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Is Here to Stay!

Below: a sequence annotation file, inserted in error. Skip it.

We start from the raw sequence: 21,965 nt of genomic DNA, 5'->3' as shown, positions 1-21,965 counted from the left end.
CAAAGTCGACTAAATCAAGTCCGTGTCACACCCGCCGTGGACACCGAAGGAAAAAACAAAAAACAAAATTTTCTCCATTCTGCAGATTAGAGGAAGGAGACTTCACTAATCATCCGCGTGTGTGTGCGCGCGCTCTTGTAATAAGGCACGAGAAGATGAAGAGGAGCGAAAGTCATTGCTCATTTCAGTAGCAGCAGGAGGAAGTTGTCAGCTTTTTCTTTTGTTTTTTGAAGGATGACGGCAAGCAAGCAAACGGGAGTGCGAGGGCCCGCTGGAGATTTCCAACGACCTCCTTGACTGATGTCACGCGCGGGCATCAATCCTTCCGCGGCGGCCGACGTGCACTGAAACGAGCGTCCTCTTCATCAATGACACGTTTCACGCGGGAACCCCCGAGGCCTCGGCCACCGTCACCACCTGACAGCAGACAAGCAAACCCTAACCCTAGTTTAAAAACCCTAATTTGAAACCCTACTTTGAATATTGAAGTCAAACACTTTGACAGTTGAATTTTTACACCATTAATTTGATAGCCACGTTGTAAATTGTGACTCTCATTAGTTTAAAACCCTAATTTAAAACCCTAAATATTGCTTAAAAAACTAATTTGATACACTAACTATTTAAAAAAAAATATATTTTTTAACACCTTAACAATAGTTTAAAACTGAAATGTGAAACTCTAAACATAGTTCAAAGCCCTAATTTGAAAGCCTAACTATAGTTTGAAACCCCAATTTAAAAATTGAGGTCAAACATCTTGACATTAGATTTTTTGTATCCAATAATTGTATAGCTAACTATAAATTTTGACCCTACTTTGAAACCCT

J. W. PHENICIE has the Largest and most complete Stock of General Merchan- Dise in Rocky Ford. He Is giving better goods and More of them for a dollar Than any other house. He Is meeting all competition, And not being undersold By any. The best place to Trade is at PHENICIE’S. Steele & Beall, REAL ESTATE, Insurance and Loans. FIVE ACRE TRACTS At $5O per acre and upwards. We still have a few whole blocks which we will sell at half price. Forty Acre Tracts for sale at $25.00 per acre one mile from Rocky Ford. Money to Loan on farm or city property at lowest rates; payments to suit. FAST, SLOW, ZE/EIETDXTTIEL I Any way yon wisn to go. and in a comfortable easy and stylish turnout. BOCIY FORD UYERY nfl FEED STABLE. Charges reasonable. Drivers furnished if de sired. The only first-class Livery Stable in Rocky Ford. U. G. HAINES, Proprietor. A. M. JACKSON GEN'L DHAY LIHE. Rooky Ford, - Colorado. ARE YOU A HUNTER ? ’ Bend Postal Card for Illustrated Catalogue of Winchester^^ Repeating RjflSS \ \ Repeating Shot Cons ) W MODtll E if£f R j y Ammunition TZ> — BEPEATiNO ASMS COMPANY, KEW HAVEN*. CONN*. Why Not Ride the Best? Victor Bicycles are first in tires and improvements, and lead the world of cycledom. OVERMAN WHEEL CO. WASHINGTON, DENVER, SAN FRANCISCO, THE ENTERPRISE nr THE ENTEEI'UISE puhlikiiinu cowp’v. D. IV. Baiikley, - . Editor. M. E. SrnisoKß, - - Ass’t. Subscription Rates—One year, $2; Six j Months, SI; Three Months, 60c. The date on your alio shows the time to which your subscription has been paid. If tie date given in In the past it show that you owe from tiiat time aud that pay ment should be made. Entered In the Poatofflcomt Kooky Ford. Colo., a-seennd-olH*.* mull matter. THURSDAY, NOV. 23, 1893. It is one of the mysteries of leg islation that the U. S. senate was hood-winked into making a treaty with semi-barbarian Hussia, which would return political prisoners to the inhuman cruelties of the Czar’s government If the prisoners re- 1 cently landed on the Pacific slope \ shall be returned to Russia, it ' would be bat justice that the sen- ] ators who voted for the treaty ' should share Siberian horrors with ] the unfortunates. As soon as Gov. Waite issues ’ his proclamation declaring the ; equal suffrage amendment adopted j women may hold any civil office i in the state, but are not subject to ’ jury nor military duty, nor can . they be required to pay poll tax. ' This is by authority and is the law. Thus it will be seen the us ual courtesies granted the fair sex have not been abrogated by the adoption of the amendment, but they have a valuable right given them without the burdensome du ties which usually attach to the right of suffrage. Senator Swink has written a letter to Gov. Waite which, we think, while reflecting Mr. Swink’s personal views, at tfce game time expresses the sentiments of the people he represents. Senator Swink does not see how any prac tical good for the benefit of the people can be accomplished, but! thst the results of a special session would be hurtful rather than oth erwise. If Gov. Waite shall per-! sist in calling this extra session in defiance of the almost unanimous wish of the people of the state, be • is an even greater egotist than he •i has been given credit fur. The . j fact is that the executives of both !, our state and the nation are exbib- : j , iting tendencies not in harmony ! < with American ideas. They are i the servants of the people, not : kings, whose personal wishes must. • be embodied in legislation. Both • Davis and Grover should put on the brakes. Horticultural Society to be Organized. A meeting of the horticulturalists of Otero county will be held at the West hotel hall, Saturday. Dec. 2, at 7p. m., for the purpose of organizing a perman ent association. All who feel interested —and every farmer in the county should be a fruit grower—should be present. The present and prospective fruit inter ests of the Rocky Ford country make such an organization a necessity. The attendance should be large. Several short and interesting talks may be ex pected. Special New Year’s Edition. We ask the active co-operation of our friends in making a specially attractive number of the New Year’s edition of the Enterprise. We wish that edition to contain a short personal sketch of every subscriber. Give us the date of your coming to Otero county, from whence, your business, and give your views of the climate, health and general advant ages of your present as compared with your former home. We wish every sub scriber to attend to this at once that we may have the matter in hand in advance of the day of publication, for arrange ment, classification, etc. If yon will promptly send us this information you will aid in making one of the most read able editions of a local paper ever issued in Colorado. —Two weeks since the Enterprise contained a news item in regard to the letting of the King’s arroya bridge which on investigation we find conveyed an un just reflection. The parties whose bids were not accompanied by a certified check only saw the plans and specifica tions in the clerk’s office, not seeing a copy of the advertisement, which nlone was* the proper place to ascertain the method of bidding. No blame oral at tach to the clerk’s office in any way un less it be for selecting such an obscure paper as the Forum in which to place the advertisement. The commissioners were anxious to let the bridge to the lowest bidder but were compelled to be govern ed by the advertisement for bids.. —After reading the Enterprise say to your neighbor that it is the best paper in Otero county, and that he ought to subscribe for it. You might lend him a few numbers to prove What you say—but don’t keep up the lending. A newspaper is like a wife—every man ought to have one of his own. —We are glad to welcome our Catlin correspondent once more, and hope for the good of both the Enterprise and Catlin that the letters will be regular hereafter. We have tried in vain to se cure correspondents at Olncy and Fair mount. W’bo of our readers in those localities will find the proper persons? —Union Thanksgiving services will l>e held at the M- E. church next Thursday it 10:30 n. m. Rev. H. R. Antes will preach the sermon. If you have not been in the habit of hearing the unnunlTlinnks giving Bermon turn over a new leaf and go this year. —The state board of county commis sioners will meet in annual convention at Colorado Springs Dec. 15 for a three or four days’ session. ORDWAY AT FARMERS' CLUB Interesting and Profitable Discussion of Dairying. The Ordwny Farmers’ club room wan crowded last Thursday evening. Two agreeable new features were introduced —music and the presence of ladies. Whether or not the latter innovation in due to the enlargement of woman's pol itical sphere we are not advised. The program was opened by singing “Ameri ca,”after which Hon. G. N. Ordway, pres ident of tbo club, opened the discussion on dairying. Mr.Ordway said bo would give his own experience, and that bis choice of cows was the Holstein because of the great amount of milk they give and tbo good price that can be obtained for the calves. The Holsteins will give as much butter as the Jersies and you have much more skim milk for your young pigs—which is an important item in duiry profits. Good shelter is required, as exposure on a cold day will reduce the milk one-half. An experienced dairyman recommends en silage made of corn, milo maize or Kaffir corn. Ho would build the silo round for economy of construction and because. the pressure i 3 equal on all parts. For a summer feed, cut alfalfa and let it wilt, which will greatly increase the flow of milk and there will be no danger of bloat. Next best feed is com fodder. Ensilage is good in summer as well as winter and is preferable to pasturing cows. Bran fed to cows increase tho flow of milk HDd makes better butter. Hugar beets are the very best feed for milch cows. Nothing can be raised cheaper and nothing as good. Pumpkins will do for fattening, but dry up milk. Oats chop is good- Turnips are worthless. Next year lie will not pasture but keep in stables. , Would feed beets in the morning and I bran in the evening, but never feed while j milking. Feeding bran and then stop- j ping not only stops flow of nrilk but j makes churning more difficult. You ' must be quiet with cows, as loud talking will stop flow of milk. In answer to in quiry Mr. O. thought singing might be beneficial rather than otherwise. This statement brought this remark from Mr. Van Orman: If a cow kicks you and you “swear by note” I presume the effect will be helpfuL (This point j w;is not settled.) In a desultory discussion it was main tained by several that pumpkins increas- ; ed the flow of milk in range cows, and ! also the richness, but that the seed must I ( not be fed or the milk would dry up. D. C. Roberts spoke of how to miik. i - Quiet work was important, as experi- j meets had proven that a noisy milkman f decreased the flow of milk from 5 to 10 j t per cent Milk should be put in pans as i I soon after ~vrr',; &s posable. Sudden , cooling helps Lelr*= to bring the cream to ( the surf£*»r- Pans should not be subject , Ito draft or ;-_rrmg. Temperature of the j cellar should be tJO deg. The third cut- j ! ting of alfalfa is the best food. Frosting 1 j I does not hurt it. One farmer's plan was j ito cut the alfalfa and stack it as green as j possible in a corral ten feet high, horses j being kept tramping j: - -: as thrown . ( j in; cover heavily with straw and it comes ! t ; out perfectly cured. Care must be taken ! J that the sides of the corral are made tight j by use of tarred paper. The main point of the silo system is to get green feed in . the middle of winter. The average cow kept by the eastern farmer gives 1,800 j quarts of rnilk per year. Counting 12 •, quarts to make one pound of butter we ■ 1 Lave each cow producing $37.50 worth of j butter at 25e per pound. There is profit . ' in dairying on a ranch where a number j |of men are employed, aa tho milking is * done without extra cost. In answer to a question Mr. Roberts said that four cut tings of alfalfa or more might be made for the silo. Wm. McNeil 6aid that the farmers in the so-called rain belt in eastern Arapa hoe county had proved that butter mak ing was profitable and now they don’t care to raise any crops except corn fod der for feed. This they ent as soon as it shows signs of drying. A creamery is the best means of converting milk into money. E. H. Van Orman said he was so nn fortunate as to have to attend to the milk and butter during a six-weeks’ absence of his wife, and had hardly got over tho strain yet. He churned every other day, temperature G 2 deg., and did the wark in 15 to 20 minutes. When the butter was visible in grains like wheat he poured out the buttermilk and poured in water, washing out all buttermilk before the butter was churned into a solid mass. This is the only way of thoroughly rid ding the butter of the presence of butter milk. F. A. Hodge said the discussion had proved that a creamery would be profit able here. The additional amount got out by the separator will pay for the la bor of manufacture. Dairying well done cannot but be profitable. Mr. Ordway spoke of the difference in price of creamery and ordinary butter, the former being quoted at from 30 to 32 cents, the letter from 10 to 12 cents. Kan sas butter came to Denver in bad shape, wrapped in rags of any kind, some of . them even having the shirt buttons not detached. W. F. Roberts spoke of the losses in ,7rnin raising and the profits of poultry, cows and hogs. Senator Swink waa called on and said i that the well-to-do eastern farmers were . those who made dairying a prominent . feature of their business, i After a short recess John Auckland of [ Olney said that his neighborhood was in ■ terested in the creamery enterprise and i would agree to furnish the milk of 50 > cows. This he thought the best way to * market the product of their cows. Hay * cannot be sold at a profit but if fed to ■ cows it is put in a concentrated form * which can be sold at a profit. > D. C. Roberts said there was no dan * ger of there being .a surplus of good but t ter. Mr. Ordway said a new creamery had to sell for a less price until they had a reputation established. The Eads cream ’ ery now hud orders for more than they r could supply and that at the best figures. * The editor of the Enterprise was ‘ called on and said that his experience in the dairy 'business has been confined to r the consumption of butter for 40 years, } and its purchase and sale when a country merchant years ago. During tho first \ year of the war of the rebellion he was a r clerk in a general store winch bought all l kinds of country produce. The wide r range handled included everything from - coon skins to railroad ties. Large qnan - tities of butter was purchased of the sur ? rounding farmers, who had neither skill nor special facilities for its manufacture. The price paid for thousands of pounds * was five cents per pound. To receive the butter as it came in wo provided lard 1 barrels holding some 250 pounds. The 1 butter was mostly brought to us in those * old fashioned red and blue wooden buck * ets, holding about gallons. We would take these buckets, go to the re - ceiving barrel and pour the butter fluid t therein somewhat after the manner of r i>onring the contents of a slop-bucket in to a hog trough. This liquid dairy pro | dnct wcu tto StLouis and sold at a loss of | throe cents per pound. The city pur chasor doctored the stuff up a little.pnck od it in neat wfxxlen boxos and shipped ( it back to the furmers in the sbai»e of ’ uxlo grease. All country butter will not pour u* did this raw material for lubricators. The product of one farmer’s wife came to tlio store wrapped in an old pillow case, not 1 overly clean. The small balls hud been formed without the aid of moulds and l»ore the impress and ull the hills, valleys and other surface irregularities which distinguish a soft substance squeezed between two hands. Each of these rolls of butter greatly resembltnl a pound of putty as it is being handled by the glaz ier when replacing a broken window light. It may sound strange, but we paid the same price for the putty balls and the liquid uxlo grease that we did for the beautiful, sweet, golden butter, with which many farmers’ wives duily bless the world. We hud to do so. One who has never been through the mill may con demn this inconsistent course, but a coun try merchant soon ilnds out that ho can not do a more dangerous thing than to tell one woman that her butter is infer ior to that of another. Those discrimin ated against would never darken his 6tore doors again, and would ostracise him so cially as long as life should last. In the language of the poet Congreve, “Heaven bus no lage like love to hatred Nor hell a fury like a woman scorned.” Nor one whose butter is refused the highest price. The only position in life that is analog ous to that of the buyer of country butter is that of judge at a county fair baby show. After a song Rev. C.A. Edwards gave a very interesting and instructive account of tho agricultural exhibits at the world’s fair, saying tliat tho wealth of beautiful tilings shown which were tho products of agriculture were calculated to make a farmer feel proud of his calling. Tho next meeting of the club will be held Thursday evening, Dec. 7. The topic will be, ‘‘At What Minimum Prices can Grain Raising bo Made Profitable t Under Irrigation?” The discussion will , I be opened by 11. M. Roberta. E.D. Davis, I and John Auckland. The creamery pro i ject will also receivo attention, j After the club meeting wo accompan ied G. N. Ordway to his honpitablo homo and was most pleasantly entertained. Friday morning wo drove over to the - Greeley farm, superintended by < -Inis. O. Vogau. This ranch comprises 640 acres I and this is tho second year since opened. | Durirg last season ull of tho section was put under cultivation except 60 acres. That so much land was cultivated and a largo house, barn and fences built in one year shows a commendable amount of energy and push on Mr. V’h part. Among : the crops grown this year were 200 acres [of oats, 175 of wheat, 30 of alfalfa for ! seed and an equal amount for hay. (Mr. I V. prefers this method to taking both hay and seed from the same land.) Po tatoes were grown this year to profit and next spring oO acres will be planted. Mr. Vogan is confident that sweet potatoes will be a paying crop, and says that com , does as well as in the corn countries east. Mr. Vogan believes that in a few years the productiveness of Ordway soil will be ' proven to be fully equal if not superior to the famous Greeley region, and that this portion of our ccftinty will attract a large immigration of ambitions fanners. During our morning drive we called on E. H. Van Ornam, who has a fine 210 acres. He is milking 11 cows and will t soon add to tho number. He is raising a fine lot of Berkshire's. At Theodore Griffin’s we fonnd a 300 acre ranch nil under cultivation except 120 acres and containing excellent im provements, with additions thereto con | teraplatod. The past season Mr. Griffin . . raised the be6t w heat in the country, av ' err.ging 20 bnshels per acre. His hog ; pens show a superior lot of Polnud-Cliins- Berkshire hogs and lots of them. NEWS NOTE 3. The Colorado Land A Water Co ? s com modious potato pit was found to be too small when the tubers were all harvested. The proposed creamery is to be a branch of the successful one now in op eration at Eads, 50 miles east. The pro duct of 90 cows is now promised from the vicinity of Ordway, which with the 50 from Olney makes so near the 150 re quired that the opening of the branch seems assured. The engine and separat or are now at Ordway ready for starting in at a few days’ notice. The plan is to separate the cream from the milk and ship it to Eads for making into butter, the fanner to take his skimmed milk home with him on the return trip. Good batter always commands the cash, and the farmers will thus have a steady, re liable cash income the year round. How is this for good farm work: One of the Greeley farm hands during part of February, March and April drilled 400 acres of grain, plowed 100 and harrowed 200 acres, besides doing considerable cboring. The omission of one word in our report of the Farmers’ club discussion of pota ta culture made Mr. Yogcu say what he did not really say. His idea is that po tatoes should be planted on damp ground but that they should not be irrigated un til after blossoming; to do otherwise ; causes too many potatoes to set. A well has been drilled on the Greeley farm to the depth of 145 feet and stopped '' in shale. When through the shale water is confidently expected. Senator Swink and wife visited Ord way Friday and Saturday Inst and were i the gneets of G.S.Hill and G.N. Ordway. —H. S. Duncan, late of tho Forum, is reported to be in Old Mexico. —Don’t fail to read Phcnicie’s new ad. ’ this week. He has something of interest for you aIL , —Sheriff Potter and Undersheriff Gem mil took three prisoners to Canon City , Saturday. • —The illness of Rev. G. H. Tavlor will i prevent tho meetings of the - Unity club until he recovers, which it is hoped will • be soon. —Candidates are required to file with the county clerk a statement of their elec -1 tion expenses within 30 days after the ‘ election. There is a penalty for neglect, ’ so attend to it. GOOD ADVICE. • , F.vcry patriotic citizen should give hi* personal effort and influence to increase ( the circulation of his home paper which | teaches the American policy of Frotcc * tion. It is his duty to aid in this respect 1 in every way possible. After the home paper is taken care of, why not sub -1 scribe for the American Economist, ; published by _ the American Protective , Tariff League ? One of its corrcspon -1 dents says : “No true American can ? get r.long without it. I consider it the greatest and truest political teacher in ? the United States.” | Send postal card request for free f sample copy. Address Wilbur F.Wake man, General Secretary, 135 West 23d St. New York, 7 " SILVER, 70c. WHEAT, 40c. A. C. DRAPER & CO., 1000 Men’s Suits, ranging 500 Men’s Overcoats and $12,000 worth of Men’s ■p tl „ rp • . ... , .Ladies’ and Children’s in price from $3 to $22.- lur 1 mnmctl L Inters SHOES , A for less money than What others sell for $l.OO 50, 2000 Men s pants , . 01 other merchants pay " e f° r W»00 frnm *1 ir, «7 What others ask $3.00 from $1 to 87. fur tb, m . We sell for »2.60 BOLT GUT tFIR/OILd: MANUFACTURERS FOR CASH. No profit paid to middle men. Spend your money where it joes the farthest. C. DRAPER, La Junta, Colo.outfitters My Business is Growing I It is because I treat my customers right, keep tlie best that can be had in the market, and sell at as low a price as anyone can and live. I Sell Bread, Rolls, Pies, Cakes, Cookies, etc The choicest dried and evaporated fruits, in fact, all kinds of groceries. Apples, oranges, lemons, bananas and all other fruits in season. I can furnish you with any kind of a lunch on short order. When You Can’t Find What you want at any other place in town in the bakers’ sr grocer’s line, don’t say you can't get it here, bat call oh CHARLES RECKER, he is sure to have it. I have opened a shop on NCW Main St next to Robb's Saloon, f I D^LL HARNESS Repairing and New Work L,L,,luuu In a neat and satisfactory manner. __ # SHOP. It will pay you to get my prices on PrOPIIGtOr. w w ■ • goods and work before purchasing. a VQTT GO TO THE NORTH SIDE „ MEAT MAEKET JCj (First door Sonth of Postoffice.) For Fresh and Cured Meats, Poul jlff Ip AMI Y try and Game and Fish in Season. ill ill I*ll i G. D. GERBOG & SON, Prop’s. B. W. ENGLISH LUMBER CO., DEALERS IN Lumber, Li, Shingles, and Building SXa.teria.L ROCKY FORI), COLORADO. H. A. DAWLEY, Manager. W. L, BODEKHAMER LIVERY, SALE & FEED STABLE. ROCKY FORD, COLO. C. G. AMENT & €O. REAL ESTATE LOANS water Right and Loan Agent for the ROCKY FORD HIGH LINE CANAL CO. We have a few well Improved farms to rent; also some excel lent Fruit and Farming Lands For Sale on Reasonable time rad Terms. Tbe Slate BANK ol Rocky Ford TRANSACTS A GENERAL BANKING BUSINESS, And respectfully solicits your aoormafc. Banking Honrs from 9 A. M. to 3 P. M. 00KRB9P0NDBNT8 j Hanover National Bank. New Yerk. N. T. Colon National Sanaa* CftMlfck Pint National Bank. Paeblo. Colorado* DRAFTS DRAWN ON ALL PARTS OF ttHtePM, ROCKY FORD NURSERIES. Established in 18*7. J. H. Crowley & Son, Proprietors, Rocky Ford, Colorado. A full Hue of choice Nursery Stock; embracing those varieties especially adapt* ed to the Great Arkansas Valley. Our one Great Special is The Best of Everything. Nursery one mile Southeast of town Thlrtv-five acres ia Nursery aad Orchard. Reference; The Voters of Otero County. W. E. FENTON & CO., DRUGGISTS, Proprietary Medicines, Fine Ctyars, Soda Water, Rook a and Stationery. Physicians Prescriptions a Specially, ROCKY FORD, COLORADO, New